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I once saw the source code of a winform application and the code had a Console.WriteLine();. I asked the reason for that and i was told that it was for debugging purposes.

Pls what is the essence of Console.WriteLine(); in a winform and what action does it perform because when i tried using it, it never wrote anything.

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Did you check the Output window? (though, honestly, the author should be using Debug.*/Trace.*) –  Brad Christie Aug 27 '13 at 19:31
Change your Winform project type to Console Application (project/properties/application/output type) and try again. All in one :) –  I4V Aug 27 '13 at 19:31
That line of code was probably meant to be temporary. I'd guess it was put there just so the developer could set a break point for debugging. –  Crispy Aug 27 '13 at 19:36

4 Answers 4

up vote 12 down vote accepted

It writes to the Console.

The end user won't see it, and to be honest its much cleaner to put it into a proper log, but if you run it through VS the Console window will populate.

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It wouldn't perform anything unless the Console was redirected to say the Output window. Really, they should be leveraging Debug.WriteLine instead.

The benefit of Debug.WriteLine is that it gets optimized away when building in Release mode.

NOTE: as pointed out by Brad Christie and Haedrian, apparently it will in fact write to the Console window in Visual Studio when running a Windows Forms application. You learn something new every day!

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Winforms are just console apps that show windows. You can direct your debug info to the console app.

As you can see in the below example there is a command that attaches the parent window then pumps info to it.

using System;
using System.Runtime.InteropServices;
using System.Windows.Forms;

namespace MyWinFormsApp
    static class Program
        [DllImport( "kernel32.dll" )]
        static extern bool AttachConsole( int dwProcessId );
        private const int ATTACH_PARENT_PROCESS = -1;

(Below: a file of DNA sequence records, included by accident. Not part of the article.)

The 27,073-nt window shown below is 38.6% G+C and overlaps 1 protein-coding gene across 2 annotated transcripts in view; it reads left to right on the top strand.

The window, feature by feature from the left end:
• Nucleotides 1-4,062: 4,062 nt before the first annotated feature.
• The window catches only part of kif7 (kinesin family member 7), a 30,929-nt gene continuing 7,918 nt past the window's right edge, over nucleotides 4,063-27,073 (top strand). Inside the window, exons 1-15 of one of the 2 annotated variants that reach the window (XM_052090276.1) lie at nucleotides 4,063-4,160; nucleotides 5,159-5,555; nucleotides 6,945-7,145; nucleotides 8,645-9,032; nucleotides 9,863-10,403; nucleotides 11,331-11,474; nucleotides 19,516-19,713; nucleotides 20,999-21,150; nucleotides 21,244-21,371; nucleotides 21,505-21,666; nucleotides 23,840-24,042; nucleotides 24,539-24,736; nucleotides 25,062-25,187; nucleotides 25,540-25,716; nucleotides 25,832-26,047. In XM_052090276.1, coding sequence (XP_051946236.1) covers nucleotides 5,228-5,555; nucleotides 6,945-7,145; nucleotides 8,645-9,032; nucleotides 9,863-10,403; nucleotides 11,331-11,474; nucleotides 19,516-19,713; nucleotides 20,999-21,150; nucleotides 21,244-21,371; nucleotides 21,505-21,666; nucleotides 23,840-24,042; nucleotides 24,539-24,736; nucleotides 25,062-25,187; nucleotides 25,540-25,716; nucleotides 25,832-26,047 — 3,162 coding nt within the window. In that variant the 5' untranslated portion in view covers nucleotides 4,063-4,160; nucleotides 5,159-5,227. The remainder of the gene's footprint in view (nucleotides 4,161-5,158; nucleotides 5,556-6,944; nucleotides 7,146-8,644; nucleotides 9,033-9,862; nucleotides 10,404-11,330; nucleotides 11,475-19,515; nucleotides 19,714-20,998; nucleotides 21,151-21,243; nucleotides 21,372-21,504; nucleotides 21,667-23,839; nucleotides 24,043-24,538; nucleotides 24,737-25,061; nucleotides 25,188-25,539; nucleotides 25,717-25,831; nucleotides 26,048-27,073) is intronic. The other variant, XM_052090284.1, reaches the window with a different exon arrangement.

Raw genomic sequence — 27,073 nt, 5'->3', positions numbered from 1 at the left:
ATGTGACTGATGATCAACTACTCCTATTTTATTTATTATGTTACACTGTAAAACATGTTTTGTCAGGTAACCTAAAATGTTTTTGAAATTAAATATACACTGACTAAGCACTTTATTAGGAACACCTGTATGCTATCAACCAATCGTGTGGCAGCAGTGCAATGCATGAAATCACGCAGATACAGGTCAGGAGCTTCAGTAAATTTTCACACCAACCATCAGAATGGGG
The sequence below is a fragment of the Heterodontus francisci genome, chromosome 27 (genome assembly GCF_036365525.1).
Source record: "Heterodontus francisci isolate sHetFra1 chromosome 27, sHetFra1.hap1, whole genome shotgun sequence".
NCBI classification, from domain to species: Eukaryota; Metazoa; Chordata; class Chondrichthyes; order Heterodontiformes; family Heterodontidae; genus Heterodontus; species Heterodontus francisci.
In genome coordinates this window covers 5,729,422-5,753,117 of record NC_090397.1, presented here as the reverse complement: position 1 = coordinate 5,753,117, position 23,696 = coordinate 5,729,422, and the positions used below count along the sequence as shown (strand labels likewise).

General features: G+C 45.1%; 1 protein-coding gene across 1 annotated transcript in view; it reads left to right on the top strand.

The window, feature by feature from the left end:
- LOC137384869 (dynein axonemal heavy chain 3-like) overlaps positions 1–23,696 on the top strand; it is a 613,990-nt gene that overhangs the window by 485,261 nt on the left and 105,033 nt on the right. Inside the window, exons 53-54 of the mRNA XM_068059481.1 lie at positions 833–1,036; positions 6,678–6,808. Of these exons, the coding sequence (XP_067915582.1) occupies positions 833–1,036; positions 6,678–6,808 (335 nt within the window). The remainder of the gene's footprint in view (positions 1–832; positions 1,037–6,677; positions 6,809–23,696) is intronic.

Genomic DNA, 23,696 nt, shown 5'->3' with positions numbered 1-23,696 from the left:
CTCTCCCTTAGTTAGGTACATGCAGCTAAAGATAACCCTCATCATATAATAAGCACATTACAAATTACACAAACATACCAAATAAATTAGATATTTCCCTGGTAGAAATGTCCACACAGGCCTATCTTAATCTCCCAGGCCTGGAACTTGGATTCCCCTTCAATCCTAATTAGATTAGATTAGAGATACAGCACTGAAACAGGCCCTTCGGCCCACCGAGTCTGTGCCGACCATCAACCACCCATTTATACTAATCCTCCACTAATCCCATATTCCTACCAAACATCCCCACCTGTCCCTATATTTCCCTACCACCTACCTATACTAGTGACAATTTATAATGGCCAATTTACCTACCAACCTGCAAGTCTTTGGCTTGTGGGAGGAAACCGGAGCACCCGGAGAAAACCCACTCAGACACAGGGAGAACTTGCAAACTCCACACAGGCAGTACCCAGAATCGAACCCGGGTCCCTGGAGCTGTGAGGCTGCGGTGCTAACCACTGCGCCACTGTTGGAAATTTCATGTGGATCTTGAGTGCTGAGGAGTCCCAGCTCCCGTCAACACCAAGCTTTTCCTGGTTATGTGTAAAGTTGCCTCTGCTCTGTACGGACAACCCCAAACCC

static void Main( string[] args )
            // redirect console output to parent process;
            // must be before any calls to Console.WriteLine()
            AttachConsole( ATTACH_PARENT_PROCESS );

            // to demonstrate where the console output is going
            int argCount = args == null ? 0 : args.Length;
            Console.WriteLine( "nYou specified {0} arguments:", argCount );
            for (int i = 0; i < argCount; i++)
                Console.WriteLine( "  {0}", args[i] );

            // launch the WinForms application like normal
            Application.SetCompatibleTextRenderingDefault( false );
            Application.Run( new Form1() );

Here is the resource for this example:http://www.csharp411.com/console-output-from-winforms-application/

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You wouldn't really use it normally but if you've attached a Console or use AllocConsole, it will function like in any other console application and the output will be visible there.

For quick debugging, I prefer Debug.WriteLine but for a more robust solution, the Trace class may be preferable.

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I just use the old standby Debug.Print - the output goes to the Immediate Window which works find for simple code debug. –  rheitzman Aug 27 '13 at 21:56

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